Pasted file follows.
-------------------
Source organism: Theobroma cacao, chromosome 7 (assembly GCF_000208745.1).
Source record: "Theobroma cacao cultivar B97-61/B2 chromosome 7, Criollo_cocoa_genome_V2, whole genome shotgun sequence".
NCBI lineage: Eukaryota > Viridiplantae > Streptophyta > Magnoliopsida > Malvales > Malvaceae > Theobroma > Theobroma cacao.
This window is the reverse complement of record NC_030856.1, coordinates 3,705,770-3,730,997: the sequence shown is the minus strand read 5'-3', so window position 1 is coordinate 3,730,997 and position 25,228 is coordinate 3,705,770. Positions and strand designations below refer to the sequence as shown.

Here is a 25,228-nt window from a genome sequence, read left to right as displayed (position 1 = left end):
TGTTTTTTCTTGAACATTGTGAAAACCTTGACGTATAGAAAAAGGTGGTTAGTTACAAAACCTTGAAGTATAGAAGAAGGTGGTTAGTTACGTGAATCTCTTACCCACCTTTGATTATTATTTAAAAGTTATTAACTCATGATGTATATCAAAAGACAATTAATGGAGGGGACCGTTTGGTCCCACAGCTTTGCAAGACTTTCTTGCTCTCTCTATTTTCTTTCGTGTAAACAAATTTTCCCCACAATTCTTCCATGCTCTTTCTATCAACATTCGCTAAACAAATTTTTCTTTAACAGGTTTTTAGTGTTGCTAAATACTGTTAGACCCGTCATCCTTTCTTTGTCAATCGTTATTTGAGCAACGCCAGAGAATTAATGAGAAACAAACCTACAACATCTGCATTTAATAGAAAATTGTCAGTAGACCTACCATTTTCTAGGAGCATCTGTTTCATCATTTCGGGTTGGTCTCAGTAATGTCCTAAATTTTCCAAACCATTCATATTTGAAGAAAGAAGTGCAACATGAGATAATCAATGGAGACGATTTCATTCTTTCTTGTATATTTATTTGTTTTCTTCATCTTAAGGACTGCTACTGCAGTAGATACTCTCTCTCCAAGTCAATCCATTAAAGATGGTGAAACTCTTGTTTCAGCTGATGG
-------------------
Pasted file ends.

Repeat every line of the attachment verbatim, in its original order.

Source organism: Theobroma cacao, chromosome 7 (assembly GCF_000208745.1).
Source record: "Theobroma cacao cultivar B97-61/B2 chromosome 7, Criollo_cocoa_genome_V2, whole genome shotgun sequence".
NCBI lineage: Eukaryota > Viridiplantae > Streptophyta > Magnoliopsida > Malvales > Malvaceae > Theobroma > Theobroma cacao.
This window is the reverse complement of record NC_030856.1, coordinates 3,705,770-3,730,997: the sequence shown is the minus strand read 5'-3', so window position 1 is coordinate 3,730,997 and position 25,228 is coordinate 3,705,770. Positions and strand designations below refer to the sequence as shown.

Here is a 25,228-nt window from a genome sequence, read left to right as displayed (position 1 = left end):
TGTTTTTTCTTGAACATTGTGAAAACCTTGACGTATAGAAAAAGGTGGTTAGTTACAAAACCTTGAAGTATAGAAGAAGGTGGTTAGTTACGTGAATCTCTTACCCACCTTTGATTATTATTTAAAAGTTATTAACTCATGATGTATATCAAAAGACAATTAATGGAGGGGACCGTTTGGTCCCACAGCTTTGCAAGACTTTCTTGCTCTCTCTATTTTCTTTCGTGTAAACAAATTTTCCCCACAATTCTTCCATGCTCTTTCTATCAACATTCGCTAAACAAATTTTTCTTTAACAGGTTTTTAGTGTTGCTAAATACTGTTAGACCCGTCATCCTTTCTTTGTCAATCGTTATTTGAGCAACGCCAGAGAATTAATGAGAAACAAACCTACAACATCTGCATTTAATAGAAAATTGTCAGTAGACCTACCATTTTCTAGGAGCATCTGTTTCATCATTTCGGGTTGGTCTCAGTAATGTCCTAAATTTTCCAAACCATTCATATTTGAAGAAAGAAGTGCAACATGAGATAATCAATGGAGACGATTTCATTCTTTCTTGTATATTTATTTGTTTTCTTCATCTTAAGGACTGCTACTGCAGTAGATACTCTCTCTCCAAGTCAATCCATTAAAGATGGTGAAACTCTTGTTTCAGCTGATGG